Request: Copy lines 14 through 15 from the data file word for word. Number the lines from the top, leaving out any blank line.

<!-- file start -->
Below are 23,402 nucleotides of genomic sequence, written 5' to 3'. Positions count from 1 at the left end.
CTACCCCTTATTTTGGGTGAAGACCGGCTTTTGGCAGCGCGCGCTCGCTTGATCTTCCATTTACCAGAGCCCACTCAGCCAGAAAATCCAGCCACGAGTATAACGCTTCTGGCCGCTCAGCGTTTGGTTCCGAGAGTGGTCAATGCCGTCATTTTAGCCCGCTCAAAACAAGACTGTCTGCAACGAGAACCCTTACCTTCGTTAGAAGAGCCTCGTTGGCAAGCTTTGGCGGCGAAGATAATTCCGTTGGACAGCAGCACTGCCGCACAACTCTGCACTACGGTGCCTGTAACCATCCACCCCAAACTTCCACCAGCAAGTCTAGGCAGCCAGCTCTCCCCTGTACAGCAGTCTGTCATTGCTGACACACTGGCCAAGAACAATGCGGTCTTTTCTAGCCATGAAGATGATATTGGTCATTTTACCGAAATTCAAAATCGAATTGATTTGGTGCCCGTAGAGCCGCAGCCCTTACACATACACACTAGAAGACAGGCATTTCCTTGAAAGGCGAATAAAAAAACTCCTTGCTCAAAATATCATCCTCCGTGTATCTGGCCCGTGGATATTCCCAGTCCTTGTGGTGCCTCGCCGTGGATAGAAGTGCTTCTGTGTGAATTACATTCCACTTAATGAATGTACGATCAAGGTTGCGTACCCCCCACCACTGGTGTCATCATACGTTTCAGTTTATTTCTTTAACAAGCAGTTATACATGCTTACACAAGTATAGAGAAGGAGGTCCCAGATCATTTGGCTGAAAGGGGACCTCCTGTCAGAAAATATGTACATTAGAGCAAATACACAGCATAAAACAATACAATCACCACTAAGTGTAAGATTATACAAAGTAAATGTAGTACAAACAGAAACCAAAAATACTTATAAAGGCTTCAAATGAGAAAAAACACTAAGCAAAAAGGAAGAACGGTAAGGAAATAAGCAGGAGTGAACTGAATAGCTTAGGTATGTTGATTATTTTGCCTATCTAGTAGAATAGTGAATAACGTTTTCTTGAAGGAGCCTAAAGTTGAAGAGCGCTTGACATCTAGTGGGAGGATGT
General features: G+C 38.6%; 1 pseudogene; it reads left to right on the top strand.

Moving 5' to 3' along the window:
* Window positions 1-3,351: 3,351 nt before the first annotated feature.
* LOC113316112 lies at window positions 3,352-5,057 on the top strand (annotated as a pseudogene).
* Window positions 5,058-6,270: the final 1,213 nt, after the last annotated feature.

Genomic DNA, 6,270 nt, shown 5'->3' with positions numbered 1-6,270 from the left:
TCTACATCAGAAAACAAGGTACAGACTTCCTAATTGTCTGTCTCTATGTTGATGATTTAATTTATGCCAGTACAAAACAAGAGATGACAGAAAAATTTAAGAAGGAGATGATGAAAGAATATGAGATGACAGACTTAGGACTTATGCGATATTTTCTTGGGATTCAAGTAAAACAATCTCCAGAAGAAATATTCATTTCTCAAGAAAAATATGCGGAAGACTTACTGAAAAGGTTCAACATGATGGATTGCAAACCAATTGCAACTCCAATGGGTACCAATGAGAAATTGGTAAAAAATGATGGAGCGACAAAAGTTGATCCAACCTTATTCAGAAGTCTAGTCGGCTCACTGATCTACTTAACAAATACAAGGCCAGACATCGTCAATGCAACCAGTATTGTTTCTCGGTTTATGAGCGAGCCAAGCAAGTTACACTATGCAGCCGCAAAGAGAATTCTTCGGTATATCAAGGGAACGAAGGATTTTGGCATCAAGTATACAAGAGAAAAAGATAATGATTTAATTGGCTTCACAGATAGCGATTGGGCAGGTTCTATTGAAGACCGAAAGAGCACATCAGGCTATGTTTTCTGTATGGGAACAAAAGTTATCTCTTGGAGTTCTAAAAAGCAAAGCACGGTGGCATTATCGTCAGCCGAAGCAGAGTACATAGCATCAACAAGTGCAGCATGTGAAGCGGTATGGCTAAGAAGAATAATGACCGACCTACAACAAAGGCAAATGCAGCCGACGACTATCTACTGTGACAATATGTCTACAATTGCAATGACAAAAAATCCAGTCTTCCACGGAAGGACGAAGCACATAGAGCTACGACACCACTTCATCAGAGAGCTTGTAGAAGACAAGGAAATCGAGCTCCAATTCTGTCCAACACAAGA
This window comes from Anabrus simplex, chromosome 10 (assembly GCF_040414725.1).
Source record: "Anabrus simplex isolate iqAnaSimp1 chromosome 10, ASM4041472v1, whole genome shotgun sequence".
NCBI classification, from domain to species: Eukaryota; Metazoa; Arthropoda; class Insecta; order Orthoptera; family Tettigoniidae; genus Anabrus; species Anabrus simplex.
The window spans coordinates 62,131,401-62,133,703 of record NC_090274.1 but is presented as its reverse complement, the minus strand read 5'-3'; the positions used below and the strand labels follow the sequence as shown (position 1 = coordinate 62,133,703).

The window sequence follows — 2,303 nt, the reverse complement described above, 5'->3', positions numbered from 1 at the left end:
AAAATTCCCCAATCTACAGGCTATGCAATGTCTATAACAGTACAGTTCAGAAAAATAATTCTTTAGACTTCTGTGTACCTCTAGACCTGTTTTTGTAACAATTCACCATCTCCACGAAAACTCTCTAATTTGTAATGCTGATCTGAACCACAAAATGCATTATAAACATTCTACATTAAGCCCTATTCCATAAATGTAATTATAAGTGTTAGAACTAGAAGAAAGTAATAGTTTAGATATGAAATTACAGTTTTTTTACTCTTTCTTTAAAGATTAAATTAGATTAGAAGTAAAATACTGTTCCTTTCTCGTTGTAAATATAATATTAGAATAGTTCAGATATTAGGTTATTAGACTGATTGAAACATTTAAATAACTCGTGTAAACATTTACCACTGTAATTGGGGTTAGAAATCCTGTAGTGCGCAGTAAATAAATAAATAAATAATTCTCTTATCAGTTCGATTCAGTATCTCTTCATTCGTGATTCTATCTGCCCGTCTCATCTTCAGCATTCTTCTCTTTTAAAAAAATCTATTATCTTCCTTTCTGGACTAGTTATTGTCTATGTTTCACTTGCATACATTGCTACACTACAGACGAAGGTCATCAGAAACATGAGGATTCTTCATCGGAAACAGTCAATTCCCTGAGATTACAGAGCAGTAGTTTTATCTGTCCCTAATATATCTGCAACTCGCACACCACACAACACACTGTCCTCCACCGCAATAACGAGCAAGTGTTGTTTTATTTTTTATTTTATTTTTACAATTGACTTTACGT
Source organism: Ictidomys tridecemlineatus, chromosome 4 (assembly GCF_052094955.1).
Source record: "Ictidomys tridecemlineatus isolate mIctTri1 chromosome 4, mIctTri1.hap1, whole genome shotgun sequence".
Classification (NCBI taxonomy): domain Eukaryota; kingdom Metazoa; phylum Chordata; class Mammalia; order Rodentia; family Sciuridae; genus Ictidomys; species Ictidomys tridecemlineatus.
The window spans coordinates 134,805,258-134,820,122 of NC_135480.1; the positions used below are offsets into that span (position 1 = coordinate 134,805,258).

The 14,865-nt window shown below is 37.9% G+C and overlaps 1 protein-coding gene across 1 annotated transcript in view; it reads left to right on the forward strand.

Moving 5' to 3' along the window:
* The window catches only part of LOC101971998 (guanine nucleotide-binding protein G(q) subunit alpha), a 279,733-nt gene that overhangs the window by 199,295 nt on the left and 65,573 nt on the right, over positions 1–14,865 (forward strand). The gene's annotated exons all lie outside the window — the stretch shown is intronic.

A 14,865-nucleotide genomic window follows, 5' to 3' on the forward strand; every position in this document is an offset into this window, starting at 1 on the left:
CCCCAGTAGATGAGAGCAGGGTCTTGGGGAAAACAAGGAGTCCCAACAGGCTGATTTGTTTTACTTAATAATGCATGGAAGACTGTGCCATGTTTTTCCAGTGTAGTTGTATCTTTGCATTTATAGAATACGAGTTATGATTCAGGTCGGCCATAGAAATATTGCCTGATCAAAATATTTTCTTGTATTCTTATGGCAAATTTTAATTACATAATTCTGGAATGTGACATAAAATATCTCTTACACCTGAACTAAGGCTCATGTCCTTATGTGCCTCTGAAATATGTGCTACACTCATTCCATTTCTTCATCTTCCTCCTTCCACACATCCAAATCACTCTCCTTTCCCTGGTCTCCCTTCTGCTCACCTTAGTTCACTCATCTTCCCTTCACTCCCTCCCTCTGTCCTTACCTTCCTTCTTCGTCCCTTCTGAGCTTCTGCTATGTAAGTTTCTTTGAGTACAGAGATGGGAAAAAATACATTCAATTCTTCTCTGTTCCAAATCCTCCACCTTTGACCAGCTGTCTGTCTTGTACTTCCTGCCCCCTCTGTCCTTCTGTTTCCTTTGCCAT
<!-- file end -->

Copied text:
The window sequence follows — 2,303 nt, the reverse complement described above, 5'->3', positions numbered from 1 at the left end:
AAAATTCCCCAATCTACAGGCTATGCAATGTCTATAACAGTACAGTTCAGAAAAATAATTCTTTAGACTTCTGTGTACCTCTAGACCTGTTTTTGTAACAATTCACCATCTCCACGAAAACTCTCTAATTTGTAATGCTGATCTGAACCACAAAATGCATTATAAACATTCTACATTAAGCCCTATTCCATAAATGTAATTATAAGTGTTAGAACTAGAAGAAAGTAATAGTTTAGATATGAAATTACAGTTTTTTTACTCTTTCTTTAAAGATTAAATTAGATTAGAAGTAAAATACTGTTCCTTTCTCGTTGTAAATATAATATTAGAATAGTTCAGATATTAGGTTATTAGACTGATTGAAACATTTAAATAACTCGTGTAAACATTTACCACTGTAATTGGGGTTAGAAATCCTGTAGTGCGCAGTAAATAAATAAATAAATAATTCTCTTATCAGTTCGATTCAGTATCTCTTCATTCGTGATTCTATCTGCCCGTCTCATCTTCAGCATTCTTCTCTTTTAAAAAAATCTATTATCTTCCTTTCTGGACTAGTTATTGTCTATGTTTCACTTGCATACATTGCTACACTACAGACGAAGGTCATCAGAAACATGAGGATTCTTCATCGGAAACAGTCAATTCCCTGAGATTACAGAGCAGTAGTTTTATCTGTCCCTAATATATCTGCAACTCGCACACCACACAACACACTGTCCTCCACCGCAATAACGAGCAAGTGTTGTTTTATTTTTTATTTTATTTTTACAATTGACTTTACGT